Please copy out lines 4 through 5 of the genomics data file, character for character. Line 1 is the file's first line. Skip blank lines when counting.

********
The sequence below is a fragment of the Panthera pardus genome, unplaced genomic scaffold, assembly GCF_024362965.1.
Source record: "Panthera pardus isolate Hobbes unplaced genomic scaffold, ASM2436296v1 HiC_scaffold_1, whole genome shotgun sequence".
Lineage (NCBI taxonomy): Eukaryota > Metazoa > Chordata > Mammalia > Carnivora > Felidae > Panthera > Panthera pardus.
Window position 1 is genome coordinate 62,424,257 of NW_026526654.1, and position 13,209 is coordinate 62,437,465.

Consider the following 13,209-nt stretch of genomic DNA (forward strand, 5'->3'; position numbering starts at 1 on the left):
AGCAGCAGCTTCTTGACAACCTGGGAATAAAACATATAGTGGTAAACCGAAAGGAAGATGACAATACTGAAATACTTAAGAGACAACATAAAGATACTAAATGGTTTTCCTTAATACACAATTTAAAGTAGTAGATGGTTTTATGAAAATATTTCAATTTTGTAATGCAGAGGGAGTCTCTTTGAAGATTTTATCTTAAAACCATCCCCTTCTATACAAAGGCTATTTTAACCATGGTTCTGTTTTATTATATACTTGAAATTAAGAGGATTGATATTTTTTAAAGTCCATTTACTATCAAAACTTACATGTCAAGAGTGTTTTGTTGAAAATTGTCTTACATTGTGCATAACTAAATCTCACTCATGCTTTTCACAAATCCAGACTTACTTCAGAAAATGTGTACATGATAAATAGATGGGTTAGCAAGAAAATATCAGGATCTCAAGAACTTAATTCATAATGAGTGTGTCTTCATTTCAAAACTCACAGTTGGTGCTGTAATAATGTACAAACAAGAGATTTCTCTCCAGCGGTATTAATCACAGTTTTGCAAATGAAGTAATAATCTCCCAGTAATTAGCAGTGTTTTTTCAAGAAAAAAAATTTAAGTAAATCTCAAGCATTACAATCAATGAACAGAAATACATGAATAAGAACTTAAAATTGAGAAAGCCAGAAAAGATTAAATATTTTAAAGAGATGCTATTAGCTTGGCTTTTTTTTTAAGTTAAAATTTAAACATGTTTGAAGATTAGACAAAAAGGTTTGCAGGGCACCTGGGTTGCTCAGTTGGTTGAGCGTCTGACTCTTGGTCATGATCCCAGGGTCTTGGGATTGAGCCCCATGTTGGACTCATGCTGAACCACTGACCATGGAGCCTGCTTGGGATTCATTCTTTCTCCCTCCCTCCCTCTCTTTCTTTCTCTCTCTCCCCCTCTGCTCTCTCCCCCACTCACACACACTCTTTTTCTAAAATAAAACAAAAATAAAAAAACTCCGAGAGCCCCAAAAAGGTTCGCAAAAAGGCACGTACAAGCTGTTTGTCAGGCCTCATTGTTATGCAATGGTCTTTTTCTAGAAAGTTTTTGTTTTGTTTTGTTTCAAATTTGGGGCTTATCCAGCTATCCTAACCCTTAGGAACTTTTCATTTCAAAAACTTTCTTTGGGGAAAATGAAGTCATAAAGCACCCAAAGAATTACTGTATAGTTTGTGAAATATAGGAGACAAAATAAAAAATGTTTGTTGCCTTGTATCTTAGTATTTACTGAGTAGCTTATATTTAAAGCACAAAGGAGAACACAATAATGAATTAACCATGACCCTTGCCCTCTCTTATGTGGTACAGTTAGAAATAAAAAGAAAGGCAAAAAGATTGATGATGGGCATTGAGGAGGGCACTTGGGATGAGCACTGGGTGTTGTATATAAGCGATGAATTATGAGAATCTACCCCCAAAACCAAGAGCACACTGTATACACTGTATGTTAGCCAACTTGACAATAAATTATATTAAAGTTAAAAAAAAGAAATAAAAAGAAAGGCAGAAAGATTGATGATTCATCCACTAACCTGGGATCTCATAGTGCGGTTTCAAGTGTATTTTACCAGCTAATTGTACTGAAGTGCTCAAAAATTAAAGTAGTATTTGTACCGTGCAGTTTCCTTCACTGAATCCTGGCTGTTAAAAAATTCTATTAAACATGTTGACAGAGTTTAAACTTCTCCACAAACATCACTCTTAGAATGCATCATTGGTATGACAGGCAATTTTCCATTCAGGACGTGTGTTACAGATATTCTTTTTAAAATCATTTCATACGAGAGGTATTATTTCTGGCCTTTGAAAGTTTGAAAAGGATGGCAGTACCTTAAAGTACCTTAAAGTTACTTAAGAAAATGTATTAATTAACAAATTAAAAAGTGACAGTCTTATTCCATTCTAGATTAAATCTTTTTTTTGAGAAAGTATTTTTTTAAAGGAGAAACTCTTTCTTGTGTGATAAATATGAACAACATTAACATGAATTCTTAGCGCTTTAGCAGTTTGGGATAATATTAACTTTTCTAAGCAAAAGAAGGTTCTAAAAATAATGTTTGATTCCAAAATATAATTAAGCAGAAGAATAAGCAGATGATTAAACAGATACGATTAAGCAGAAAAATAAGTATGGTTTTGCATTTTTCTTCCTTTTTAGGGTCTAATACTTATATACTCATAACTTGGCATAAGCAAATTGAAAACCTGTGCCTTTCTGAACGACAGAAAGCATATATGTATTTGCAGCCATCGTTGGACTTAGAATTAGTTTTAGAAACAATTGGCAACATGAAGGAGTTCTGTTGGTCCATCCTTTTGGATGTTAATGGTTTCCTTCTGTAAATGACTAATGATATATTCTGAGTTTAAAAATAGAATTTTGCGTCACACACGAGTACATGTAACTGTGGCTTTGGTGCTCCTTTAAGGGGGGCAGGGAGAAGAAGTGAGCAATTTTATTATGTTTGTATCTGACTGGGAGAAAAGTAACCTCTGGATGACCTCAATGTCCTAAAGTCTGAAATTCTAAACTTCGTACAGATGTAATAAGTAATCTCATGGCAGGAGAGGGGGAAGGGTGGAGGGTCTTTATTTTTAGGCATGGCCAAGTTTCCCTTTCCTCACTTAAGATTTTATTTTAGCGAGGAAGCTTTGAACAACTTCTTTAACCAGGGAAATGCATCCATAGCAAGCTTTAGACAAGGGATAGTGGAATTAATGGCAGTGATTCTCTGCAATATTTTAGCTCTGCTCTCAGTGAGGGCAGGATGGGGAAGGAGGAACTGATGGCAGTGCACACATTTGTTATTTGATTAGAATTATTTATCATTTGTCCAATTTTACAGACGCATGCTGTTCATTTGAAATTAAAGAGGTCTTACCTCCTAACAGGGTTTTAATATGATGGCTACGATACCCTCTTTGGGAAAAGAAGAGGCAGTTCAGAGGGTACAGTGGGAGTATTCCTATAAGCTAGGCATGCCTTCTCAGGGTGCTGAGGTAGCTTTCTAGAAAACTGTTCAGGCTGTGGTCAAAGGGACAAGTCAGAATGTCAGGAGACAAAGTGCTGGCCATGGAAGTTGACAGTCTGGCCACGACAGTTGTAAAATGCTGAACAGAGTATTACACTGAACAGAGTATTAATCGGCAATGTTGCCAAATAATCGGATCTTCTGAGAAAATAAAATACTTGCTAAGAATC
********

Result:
Window position 1 is genome coordinate 62,424,257 of NW_026526654.1, and position 13,209 is coordinate 62,437,465.

Consider the following 13,209-nt stretch of genomic DNA (forward strand, 5'->3'; position numbering starts at 1 on the left):